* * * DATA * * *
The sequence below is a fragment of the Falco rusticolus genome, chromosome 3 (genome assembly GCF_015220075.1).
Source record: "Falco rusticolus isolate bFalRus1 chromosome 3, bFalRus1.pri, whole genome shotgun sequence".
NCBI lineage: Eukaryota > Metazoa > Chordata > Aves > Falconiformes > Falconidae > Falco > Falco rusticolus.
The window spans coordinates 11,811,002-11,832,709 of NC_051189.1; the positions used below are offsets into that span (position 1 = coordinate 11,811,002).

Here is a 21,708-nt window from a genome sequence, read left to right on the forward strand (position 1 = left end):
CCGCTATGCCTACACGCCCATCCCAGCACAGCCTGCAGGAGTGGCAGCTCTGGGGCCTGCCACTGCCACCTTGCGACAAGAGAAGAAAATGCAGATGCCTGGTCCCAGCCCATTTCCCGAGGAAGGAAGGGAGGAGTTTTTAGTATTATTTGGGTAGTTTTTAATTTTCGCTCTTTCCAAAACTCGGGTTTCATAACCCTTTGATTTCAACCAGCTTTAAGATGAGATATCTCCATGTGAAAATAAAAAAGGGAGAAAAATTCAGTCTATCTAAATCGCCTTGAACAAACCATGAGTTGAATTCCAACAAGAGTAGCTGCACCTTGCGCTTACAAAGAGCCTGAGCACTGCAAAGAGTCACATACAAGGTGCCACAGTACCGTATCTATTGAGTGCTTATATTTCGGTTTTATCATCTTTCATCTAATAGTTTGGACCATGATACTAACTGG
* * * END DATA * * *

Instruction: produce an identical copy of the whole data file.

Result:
The sequence below is a fragment of the Falco rusticolus genome, chromosome 3 (genome assembly GCF_015220075.1).
Source record: "Falco rusticolus isolate bFalRus1 chromosome 3, bFalRus1.pri, whole genome shotgun sequence".
NCBI lineage: Eukaryota > Metazoa > Chordata > Aves > Falconiformes > Falconidae > Falco > Falco rusticolus.
The window spans coordinates 11,811,002-11,832,709 of NC_051189.1; the positions used below are offsets into that span (position 1 = coordinate 11,811,002).

Here is a 21,708-nt window from a genome sequence, read left to right on the forward strand (position 1 = left end):
CCGCTATGCCTACACGCCCATCCCAGCACAGCCTGCAGGAGTGGCAGCTCTGGGGCCTGCCACTGCCACCTTGCGACAAGAGAAGAAAATGCAGATGCCTGGTCCCAGCCCATTTCCCGAGGAAGGAAGGGAGGAGTTTTTAGTATTATTTGGGTAGTTTTTAATTTTCGCTCTTTCCAAAACTCGGGTTTCATAACCCTTTGATTTCAACCAGCTTTAAGATGAGATATCTCCATGTGAAAATAAAAAAGGGAGAAAAATTCAGTCTATCTAAATCGCCTTGAACAAACCATGAGTTGAATTCCAACAAGAGTAGCTGCACCTTGCGCTTACAAAGAGCCTGAGCACTGCAAAGAGTCACATACAAGGTGCCACAGTACCGTATCTATTGAGTGCTTATATTTCGGTTTTATCATCTTTCATCTAATAGTTTGGACCATGATACTAACTGG